Janet Babin, Economic Development Reporter, WNYC News
Janet Babin is a reporter at WNYC covering economic development.
Seasonal beachgoers are returning to Long Beach and they are finding a few changes since Sandy hit.
Roy Smith catches a wave on Long Beach.
Surfers like Roy Smith was out there Wednesday catching a few waves.
It's beautiful. The water’s getting warmer and the waves are small and perfect for learning.”
Cliff Skudin and Roy Smith walk near the ruins of the Long Beach boardwalk.
Surf students and other visitors will notice that the topography on Long Beach has changed. The beach is about 20 to 30 yards wider thanks to beach replenishment. Life guard Marvin Weiss says Sandy did its damage on the ocean floor.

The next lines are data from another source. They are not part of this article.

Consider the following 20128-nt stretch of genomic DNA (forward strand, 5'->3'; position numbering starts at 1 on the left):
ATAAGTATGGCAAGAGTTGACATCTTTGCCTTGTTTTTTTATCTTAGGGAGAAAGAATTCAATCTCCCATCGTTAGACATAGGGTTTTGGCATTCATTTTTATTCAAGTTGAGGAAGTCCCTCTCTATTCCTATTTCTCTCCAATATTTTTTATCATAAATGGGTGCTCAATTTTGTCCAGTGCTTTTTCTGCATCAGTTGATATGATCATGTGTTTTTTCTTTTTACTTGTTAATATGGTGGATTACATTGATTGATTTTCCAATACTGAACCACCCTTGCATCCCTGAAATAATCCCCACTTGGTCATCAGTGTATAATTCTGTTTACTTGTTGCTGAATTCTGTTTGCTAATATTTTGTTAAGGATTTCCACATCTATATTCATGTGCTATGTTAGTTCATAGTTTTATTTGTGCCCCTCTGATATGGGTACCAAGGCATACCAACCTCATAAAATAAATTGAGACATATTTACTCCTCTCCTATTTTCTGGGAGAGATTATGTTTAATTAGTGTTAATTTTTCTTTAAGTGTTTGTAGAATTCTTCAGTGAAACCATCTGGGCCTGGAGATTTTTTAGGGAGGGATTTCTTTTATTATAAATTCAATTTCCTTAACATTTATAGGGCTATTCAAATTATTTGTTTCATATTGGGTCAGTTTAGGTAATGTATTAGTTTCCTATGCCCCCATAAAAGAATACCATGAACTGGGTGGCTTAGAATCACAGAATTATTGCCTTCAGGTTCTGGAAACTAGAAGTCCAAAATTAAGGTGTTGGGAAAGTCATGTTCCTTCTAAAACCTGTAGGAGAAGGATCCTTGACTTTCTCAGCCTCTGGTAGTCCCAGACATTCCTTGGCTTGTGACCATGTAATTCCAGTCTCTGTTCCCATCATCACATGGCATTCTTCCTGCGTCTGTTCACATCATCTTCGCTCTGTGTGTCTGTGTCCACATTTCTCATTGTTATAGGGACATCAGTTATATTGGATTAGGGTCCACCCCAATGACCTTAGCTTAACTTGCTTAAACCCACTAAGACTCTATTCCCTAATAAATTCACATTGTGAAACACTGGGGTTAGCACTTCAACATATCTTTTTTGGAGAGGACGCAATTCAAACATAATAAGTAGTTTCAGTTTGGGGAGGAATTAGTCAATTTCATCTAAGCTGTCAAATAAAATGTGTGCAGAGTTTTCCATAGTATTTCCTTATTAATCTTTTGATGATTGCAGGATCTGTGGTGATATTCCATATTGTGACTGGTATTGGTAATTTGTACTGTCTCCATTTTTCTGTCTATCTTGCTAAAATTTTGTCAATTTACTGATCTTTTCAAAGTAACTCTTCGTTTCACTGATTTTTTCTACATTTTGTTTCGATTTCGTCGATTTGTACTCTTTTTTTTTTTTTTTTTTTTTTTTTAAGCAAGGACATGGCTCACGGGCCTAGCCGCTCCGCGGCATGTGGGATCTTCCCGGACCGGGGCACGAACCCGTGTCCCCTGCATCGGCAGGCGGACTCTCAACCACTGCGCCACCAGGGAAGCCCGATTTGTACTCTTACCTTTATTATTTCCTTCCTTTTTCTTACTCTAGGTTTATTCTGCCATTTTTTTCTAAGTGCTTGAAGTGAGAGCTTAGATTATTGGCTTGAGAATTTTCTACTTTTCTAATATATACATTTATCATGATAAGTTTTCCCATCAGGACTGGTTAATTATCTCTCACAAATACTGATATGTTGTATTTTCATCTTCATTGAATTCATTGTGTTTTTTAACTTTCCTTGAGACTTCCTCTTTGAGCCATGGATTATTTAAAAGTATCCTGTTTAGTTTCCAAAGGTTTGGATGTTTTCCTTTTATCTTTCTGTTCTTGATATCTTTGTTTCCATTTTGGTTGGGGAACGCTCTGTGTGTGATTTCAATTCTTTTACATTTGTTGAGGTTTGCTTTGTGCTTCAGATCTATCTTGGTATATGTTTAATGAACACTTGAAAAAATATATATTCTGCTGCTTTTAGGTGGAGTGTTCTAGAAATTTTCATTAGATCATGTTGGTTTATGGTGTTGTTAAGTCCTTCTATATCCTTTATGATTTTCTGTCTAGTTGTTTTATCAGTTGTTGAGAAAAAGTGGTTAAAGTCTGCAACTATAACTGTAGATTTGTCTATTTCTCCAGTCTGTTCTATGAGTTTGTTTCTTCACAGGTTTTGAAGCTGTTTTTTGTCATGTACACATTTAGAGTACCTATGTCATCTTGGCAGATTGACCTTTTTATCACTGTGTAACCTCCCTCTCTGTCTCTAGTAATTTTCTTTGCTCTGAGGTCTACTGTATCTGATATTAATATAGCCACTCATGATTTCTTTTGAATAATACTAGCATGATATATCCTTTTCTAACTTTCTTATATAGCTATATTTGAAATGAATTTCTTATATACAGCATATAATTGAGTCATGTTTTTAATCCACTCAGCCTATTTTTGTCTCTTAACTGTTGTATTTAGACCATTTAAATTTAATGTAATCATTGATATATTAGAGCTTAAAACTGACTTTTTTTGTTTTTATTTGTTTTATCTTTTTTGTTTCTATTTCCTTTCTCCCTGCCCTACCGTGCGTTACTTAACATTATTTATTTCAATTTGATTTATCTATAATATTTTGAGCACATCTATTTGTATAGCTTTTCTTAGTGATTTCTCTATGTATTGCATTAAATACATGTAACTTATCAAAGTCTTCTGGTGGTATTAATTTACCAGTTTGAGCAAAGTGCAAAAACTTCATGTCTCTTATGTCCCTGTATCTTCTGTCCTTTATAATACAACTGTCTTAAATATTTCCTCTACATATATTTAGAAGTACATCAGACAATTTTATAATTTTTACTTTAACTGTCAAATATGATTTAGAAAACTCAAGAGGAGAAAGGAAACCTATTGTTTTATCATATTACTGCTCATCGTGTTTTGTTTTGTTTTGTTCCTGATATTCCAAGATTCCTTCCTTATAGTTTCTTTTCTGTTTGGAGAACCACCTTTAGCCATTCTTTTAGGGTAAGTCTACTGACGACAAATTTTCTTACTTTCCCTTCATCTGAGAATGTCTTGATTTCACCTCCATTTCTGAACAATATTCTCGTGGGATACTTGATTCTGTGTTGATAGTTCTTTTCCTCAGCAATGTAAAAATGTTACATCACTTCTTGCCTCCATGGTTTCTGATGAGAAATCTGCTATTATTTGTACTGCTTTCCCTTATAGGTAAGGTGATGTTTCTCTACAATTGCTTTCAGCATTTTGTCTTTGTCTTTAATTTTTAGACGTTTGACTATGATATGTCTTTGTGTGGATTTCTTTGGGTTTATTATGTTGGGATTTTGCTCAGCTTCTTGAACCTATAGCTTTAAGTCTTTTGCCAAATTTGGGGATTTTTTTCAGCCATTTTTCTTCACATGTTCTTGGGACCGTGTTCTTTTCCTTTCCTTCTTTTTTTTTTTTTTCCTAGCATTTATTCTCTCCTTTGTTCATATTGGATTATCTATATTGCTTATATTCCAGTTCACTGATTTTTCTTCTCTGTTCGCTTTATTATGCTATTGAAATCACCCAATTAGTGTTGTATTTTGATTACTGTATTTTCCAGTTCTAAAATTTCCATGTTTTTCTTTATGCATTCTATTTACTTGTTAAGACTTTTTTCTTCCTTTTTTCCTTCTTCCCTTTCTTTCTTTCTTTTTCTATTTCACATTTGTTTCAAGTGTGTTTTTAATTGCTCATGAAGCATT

“Normally the water when you walk out in Long Beach you’d walk out and gradually it’d get deeper. Now it’s gonna get deeper all of the sudden, so you can have holes, that’s, you can end up being over your head,”
Weiss says life guards have been made aware of the dangers, and will be extra vigilant, watching especially for young swimmers.
Life guard Marvin Weiss
Fishermen too, say Sandy has brought changes, but ones they can live with. Mitch Nappi of Long Branch says he catches more fish now, like this striped bass he had just reeled in.
Mitch Nappi and Rosario DiBenedetto discuss the one that got away.
“That’s the minimum size – like 28 and ¾ the minimum to keep it is 28.”
Nappi says it’ll be fish for dinner for the next few days.